ON THE LINKS
In the margins of the fairway
A second-story man seeks the dark fantastic
That lurks within the contemplative life,
Rebounding with the strength of twelve men
To cajole the five iron to new highs.
Once the procession of the equinoxes
Comes back down to earth, jarring
The insane root that holds sway
In the minds of many, the autumn foliage
Sees you in the rough,
At sixes and sevens in the bright
If cloud-studded New England day.
This is no two-man show
Whose rich dualism cannot be missed—
An entire fleet of people are counting
On you to deliver the emotional Velcro,
A human thunderclap to shake the trees.
A vertigo in which the buzz is all around,
Reaching the dogleg, one must field
Many tough questions, the paranormal romance
Only ends to begin again, as it is the rotation
Of the ball that matters, the lip meeting the hook,
Hitting the ground to jog past the bean counters
Before fading to the left, relax the hips and shoulders,
Stop and breathe a moment,
This buzzard is a turkey shoot,
No thoughts of negative capability here
Or you may shank everything.
Instead, learn to be instrumental in the process,
Read the waters one at a time,
The bird is in your hand, think wood.
If we had only known what
we know now
Things might have turned out differently,
But then again who knew the message
Was Sicilian in origin,
That they would sell the bear’s skin
Before he was comfortable in it,
Or that the minister would come back
From vacation determined to recover
His lost credibility
In one last-ditch effort
To breathe new life
Into the ancient canard.
In that moment,
In which nothing seemed to change,
As fortune had it,
The cows were lying down in the field.
To visit the old chateau, kindly remain zen.
Grass makes the heart grow fonder.
Here at the institute we burn the candle at both ends
Because for some men, nothing is written;
Because prevailing wisdom tends to falter over water;
And sometimes the mind wanders,
And sometimes simply just because.
Misguided perhaps, I stayed in that station hotel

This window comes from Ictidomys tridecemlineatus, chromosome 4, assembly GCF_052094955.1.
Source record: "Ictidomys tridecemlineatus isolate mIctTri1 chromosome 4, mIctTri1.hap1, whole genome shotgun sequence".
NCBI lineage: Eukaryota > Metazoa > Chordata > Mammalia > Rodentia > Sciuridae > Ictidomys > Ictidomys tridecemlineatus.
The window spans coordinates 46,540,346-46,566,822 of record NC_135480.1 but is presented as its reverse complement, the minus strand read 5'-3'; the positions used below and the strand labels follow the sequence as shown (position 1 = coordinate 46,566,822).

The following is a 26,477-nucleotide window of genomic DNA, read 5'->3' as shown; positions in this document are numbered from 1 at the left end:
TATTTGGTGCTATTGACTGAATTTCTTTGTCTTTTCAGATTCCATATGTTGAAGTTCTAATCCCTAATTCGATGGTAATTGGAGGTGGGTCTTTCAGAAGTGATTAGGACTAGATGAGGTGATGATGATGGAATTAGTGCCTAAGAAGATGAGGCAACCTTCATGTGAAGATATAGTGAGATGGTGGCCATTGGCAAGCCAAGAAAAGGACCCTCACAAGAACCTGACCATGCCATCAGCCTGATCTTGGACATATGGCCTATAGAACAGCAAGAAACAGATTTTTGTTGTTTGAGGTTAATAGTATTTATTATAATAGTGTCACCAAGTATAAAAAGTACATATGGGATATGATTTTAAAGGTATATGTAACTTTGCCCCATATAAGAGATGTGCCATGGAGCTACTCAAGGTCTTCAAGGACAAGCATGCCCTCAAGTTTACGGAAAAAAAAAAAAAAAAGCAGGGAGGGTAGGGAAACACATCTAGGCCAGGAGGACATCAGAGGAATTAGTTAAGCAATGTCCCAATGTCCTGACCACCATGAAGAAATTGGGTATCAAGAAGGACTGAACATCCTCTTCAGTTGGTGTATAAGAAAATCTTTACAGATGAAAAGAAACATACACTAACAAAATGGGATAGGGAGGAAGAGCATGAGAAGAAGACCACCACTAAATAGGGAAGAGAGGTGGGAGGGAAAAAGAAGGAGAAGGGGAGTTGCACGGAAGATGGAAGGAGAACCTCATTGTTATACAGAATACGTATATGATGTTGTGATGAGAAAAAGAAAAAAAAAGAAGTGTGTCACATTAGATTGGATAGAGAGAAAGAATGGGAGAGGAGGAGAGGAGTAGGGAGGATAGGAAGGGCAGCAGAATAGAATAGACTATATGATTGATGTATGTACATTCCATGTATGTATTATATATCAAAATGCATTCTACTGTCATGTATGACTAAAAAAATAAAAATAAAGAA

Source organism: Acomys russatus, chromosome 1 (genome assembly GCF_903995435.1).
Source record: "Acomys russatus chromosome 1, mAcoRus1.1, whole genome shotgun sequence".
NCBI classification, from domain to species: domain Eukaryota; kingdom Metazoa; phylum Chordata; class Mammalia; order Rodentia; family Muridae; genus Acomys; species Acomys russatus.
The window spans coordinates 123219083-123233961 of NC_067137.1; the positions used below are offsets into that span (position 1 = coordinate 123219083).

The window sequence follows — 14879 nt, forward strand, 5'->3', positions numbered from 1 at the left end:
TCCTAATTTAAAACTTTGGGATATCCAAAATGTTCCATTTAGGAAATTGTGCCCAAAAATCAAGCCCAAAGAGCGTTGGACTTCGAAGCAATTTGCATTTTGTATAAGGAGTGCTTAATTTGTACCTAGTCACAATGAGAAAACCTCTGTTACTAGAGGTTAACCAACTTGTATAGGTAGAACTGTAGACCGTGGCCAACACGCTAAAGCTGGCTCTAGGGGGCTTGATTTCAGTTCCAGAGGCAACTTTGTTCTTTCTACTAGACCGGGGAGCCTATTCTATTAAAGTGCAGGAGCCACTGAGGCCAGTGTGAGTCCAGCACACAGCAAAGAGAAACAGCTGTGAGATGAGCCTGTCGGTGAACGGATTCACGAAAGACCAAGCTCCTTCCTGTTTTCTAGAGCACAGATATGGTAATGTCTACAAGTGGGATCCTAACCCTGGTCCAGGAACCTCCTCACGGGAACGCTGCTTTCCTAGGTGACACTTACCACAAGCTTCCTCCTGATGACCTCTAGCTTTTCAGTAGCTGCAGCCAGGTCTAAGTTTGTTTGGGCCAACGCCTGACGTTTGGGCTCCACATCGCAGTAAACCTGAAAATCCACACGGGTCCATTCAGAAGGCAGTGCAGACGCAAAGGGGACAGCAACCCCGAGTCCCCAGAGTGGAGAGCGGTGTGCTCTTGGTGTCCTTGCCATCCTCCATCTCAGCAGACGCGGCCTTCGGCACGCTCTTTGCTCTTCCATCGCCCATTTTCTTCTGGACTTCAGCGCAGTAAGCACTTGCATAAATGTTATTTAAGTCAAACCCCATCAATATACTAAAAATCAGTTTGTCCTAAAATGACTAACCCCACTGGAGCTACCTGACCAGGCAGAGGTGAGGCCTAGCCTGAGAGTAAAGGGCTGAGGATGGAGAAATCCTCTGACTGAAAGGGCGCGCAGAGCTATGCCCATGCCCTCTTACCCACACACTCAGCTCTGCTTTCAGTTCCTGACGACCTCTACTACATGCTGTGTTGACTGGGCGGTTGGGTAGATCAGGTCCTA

Many months believing as I did that I would
Never amount to much. Not knowing me then
As you do now, you never would have
Booked us passage on that packet boat,
Had it not been for the blessed missing variable.
A shadow of my former self,
You took me for one heck of guy.
The penny dropped, but turned up roses.
I owe you one for that, maybe everything.
NO OTHER PEOPLE
The spreading lake
and the low hills lent the chessman a noble oaken calm
in their conical hats, and with it a sensibility of division wherein
river and the light paths disappeared into the trees, seemingly breathing
in the generous darkness. Sea to land, night to sky, eye to hand, dog
cat—a calm of self-sufficiency blunting the contrasts, conspiring
those outward forms formerly aspired to, rendering the horses’ hooves
Utterly lacking in charm, his mien was remarkably casual
for someone in
Evening comes far more swiftly in the tropics than in the Mid-Atlantic
states. In heated debate much of the great equation of facts may be lost
forgotten. One or two fingers extend as if the whole hand is about to
into argument. Such is the life of one hand; the other daydreams alone
a maze lined with fine Corinthian leather, bleached and cracked by the
At the sound of the bell, all mad cons went south.
In lieu of coin, a
usurer offers a small phial to two young newlyweds. The
mountebank, clad in red, is blurred in the double mirror, in which from
distance he appears as a school of apples plying the waters. In the phial,
Dark Ages lie sleeping. As the mirage fades and the music begins, our
newlyweds glean that this is no ordinary hunt.
Maybe I was more able then
than I am now, if I understand your question
As the saying goes, one man’s mickle is another man’s
muckle. And so it
goes. The tranquil hamlet of Purview, whose neighbor is Hindsight, sleeps
through the night even as the time of doves nears. But who can or will
as a car drives by in the night rain, what might occur or may go unnoticed?
obesity has its risks, particularly if you are light in your loafers.
lack of tension was palpable, but on the forest floor photosynthesis
in fact occurring, as was spontaneous generation, however minute and
invisible to the human eye. Meanwhile, in Venice, blue held the east
nature tended to express itself in sky. The sinking sun, buckling under
rigors of life, knelt before the impending storm, which punctuated the
drama with an affirmation of youth and the stimulus of lightning. The
unique thing she possessed was a sense of grace foreign to others.
CHRIS EDGAR is the author of the collection At Port Royal (Adventures
in Poetry, 2003), and was formerly Publications Director of Teachers & Writers
Collaborative in New York. Since February 2006, he has been a resident
of Geneva, Switzerland.
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